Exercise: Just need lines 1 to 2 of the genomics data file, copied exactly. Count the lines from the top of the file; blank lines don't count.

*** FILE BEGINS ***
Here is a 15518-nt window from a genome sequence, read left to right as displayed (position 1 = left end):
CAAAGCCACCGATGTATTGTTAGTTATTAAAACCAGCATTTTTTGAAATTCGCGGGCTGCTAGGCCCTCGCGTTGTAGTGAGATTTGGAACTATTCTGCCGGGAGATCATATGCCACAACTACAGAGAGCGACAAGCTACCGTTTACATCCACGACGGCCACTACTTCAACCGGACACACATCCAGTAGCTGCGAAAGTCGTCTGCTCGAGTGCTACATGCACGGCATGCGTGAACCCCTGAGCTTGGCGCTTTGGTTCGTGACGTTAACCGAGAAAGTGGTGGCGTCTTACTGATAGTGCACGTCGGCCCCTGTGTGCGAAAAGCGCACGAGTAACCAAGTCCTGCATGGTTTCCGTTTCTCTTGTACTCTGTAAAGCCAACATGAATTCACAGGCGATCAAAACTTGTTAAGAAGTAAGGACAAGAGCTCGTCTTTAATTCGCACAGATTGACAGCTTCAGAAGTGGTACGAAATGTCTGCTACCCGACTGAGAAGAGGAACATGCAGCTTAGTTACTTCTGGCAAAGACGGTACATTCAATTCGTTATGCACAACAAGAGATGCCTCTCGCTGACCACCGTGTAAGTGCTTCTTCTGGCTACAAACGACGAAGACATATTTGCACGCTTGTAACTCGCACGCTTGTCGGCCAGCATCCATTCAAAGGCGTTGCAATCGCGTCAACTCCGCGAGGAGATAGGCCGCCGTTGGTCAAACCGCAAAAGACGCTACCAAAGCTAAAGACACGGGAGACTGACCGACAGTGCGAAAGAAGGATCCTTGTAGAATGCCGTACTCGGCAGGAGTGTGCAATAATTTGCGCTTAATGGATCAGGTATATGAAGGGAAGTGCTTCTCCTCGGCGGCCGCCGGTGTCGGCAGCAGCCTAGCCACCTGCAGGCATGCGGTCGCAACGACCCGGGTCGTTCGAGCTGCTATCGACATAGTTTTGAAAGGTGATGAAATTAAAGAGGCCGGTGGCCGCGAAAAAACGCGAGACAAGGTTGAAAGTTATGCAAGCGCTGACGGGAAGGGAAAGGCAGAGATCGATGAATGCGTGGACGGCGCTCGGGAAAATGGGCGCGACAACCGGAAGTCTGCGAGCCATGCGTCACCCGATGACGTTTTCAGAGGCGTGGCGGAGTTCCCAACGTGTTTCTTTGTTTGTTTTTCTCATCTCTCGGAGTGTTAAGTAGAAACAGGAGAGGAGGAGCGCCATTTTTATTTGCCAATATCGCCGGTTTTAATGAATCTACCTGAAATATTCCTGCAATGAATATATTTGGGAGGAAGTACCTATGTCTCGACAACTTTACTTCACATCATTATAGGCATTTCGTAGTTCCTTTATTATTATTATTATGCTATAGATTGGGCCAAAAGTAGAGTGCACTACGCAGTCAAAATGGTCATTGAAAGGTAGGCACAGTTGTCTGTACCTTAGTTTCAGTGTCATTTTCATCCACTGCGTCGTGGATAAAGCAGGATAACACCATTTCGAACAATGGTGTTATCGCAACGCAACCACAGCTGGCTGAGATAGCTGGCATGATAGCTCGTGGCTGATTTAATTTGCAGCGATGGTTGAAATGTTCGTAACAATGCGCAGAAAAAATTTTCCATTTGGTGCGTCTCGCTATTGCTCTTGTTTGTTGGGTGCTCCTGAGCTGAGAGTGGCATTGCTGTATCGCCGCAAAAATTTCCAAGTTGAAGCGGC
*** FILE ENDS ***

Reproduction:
Here is a 15518-nt window from a genome sequence, read left to right as displayed (position 1 = left end):
CAAAGCCACCGATGTATTGTTAGTTATTAAAACCAGCATTTTTTGAAATTCGCGGGCTGCTAGGCCCTCGCGTTGTAGTGAGATTTGGAACTATTCTGCCGGGAGATCATATGCCACAACTACAGAGAGCGACAAGCTACCGTTTACATCCACGACGGCCACTACTTCAACCGGACACACATCCAGTAGCTGCGAAAGTCGTCTGCTCGAGTGCTACATGCACGGCATGCGTGAACCCCTGAGCTTGGCGCTTTGGTTCGTGACGTTAACCGAGAAAGTGGTGGCGTCTTACTGATAGTGCACGTCGGCCCCTGTGTGCGAAAAGCGCACGAGTAACCAAGTCCTGCATGGTTTCCGTTTCTCTTGTACTCTGTAAAGCCAACATGAATTCACAGGCGATCAAAACTTGTTAAGAAGTAAGGACAAGAGCTCGTCTTTAATTCGCACAGATTGACAGCTTCAGAAGTGGTACGAAATGTCTGCTACCCGACTGAGAAGAGGAACATGCAGCTTAGTTACTTCTGGCAAAGACGGTACATTCAATTCGTTATGCACAACAAGAGATGCCTCTCGCTGACCACCGTGTAAGTGCTTCTTCTGGCTACAAACGACGAAGACATATTTGCACGCTTGTAACTCGCACGCTTGTCGGCCAGCATCCATTCAAAGGCGTTGCAATCGCGTCAACTCCGCGAGGAGATAGGCCGCCGTTGGTCAAACCGCAAAAGACGCTACCAAAGCTAAAGACACGGGAGACTGACCGACAGTGCGAAAGAAGGATCCTTGTAGAATGCCGTACTCGGCAGGAGTGTGCAATAATTTGCGCTTAATGGATCAGGTATATGAAGGGAAGTGCTTCTCCTCGGCGGCCGCCGGTGTCGGCAGCAGCCTAGCCACCTGCAGGCATGCGGTCGCAACGACCCGGGTCGTTCGAGCTGCTATCGACATAGTTTTGAAAGGTGATGAAATTAAAGAGGCCGGTGGCCGCGAAAAAACGCGAGACAAGGTTGAAAGTTATGCAAGCGCTGACGGGAAGGGAAAGGCAGAGATCGATGAATGCGTGGACGGCGCTCGGGAAAATGGGCGCGACAACCGGAAGTCTGCGAGCCATGCGTCACCCGATGACGTTTTCAGAGGCGTGGCGGAGTTCCCAACGTGTTTCTTTGTTTGTTTTTCTCATCTCTCGGAGTGTTAAGTAGAAACAGGAGAGGAGGAGCGCCATTTTTATTTGCCAATATCGCCGGTTTTAATGAATCTACCTGAAATATTCCTGCAATGAATATATTTGGGAGGAAGTACCTATGTCTCGACAACTTTACTTCACATCATTATAGGCATTTCGTAGTTCCTTTATTATTATTATTATGCTATAGATTGGGCCAAAAGTAGAGTGCACTACGCAGTCAAAATGGTCATTGAAAGGTAGGCACAGTTGTCTGTACCTTAGTTTCAGTGTCATTTTCATCCACTGCGTCGTGGATAAAGCAGGATAACACCATTTCGAACAATGGTGTTATCGCAACGCAACCACAGCTGGCTGAGATAGCTGGCATGATAGCTCGTGGCTGATTTAATTTGCAGCGATGGTTGAAATGTTCGTAACAATGCGCAGAAAAAATTTTCCATTTGGTGCGTCTCGCTATTGCTCTTGTTTGTTGGGTGCTCCTGAGCTGAGAGTGGCATTGCTGTATCGCCGCAAAAATTTCCAAGTTGAAGCGGC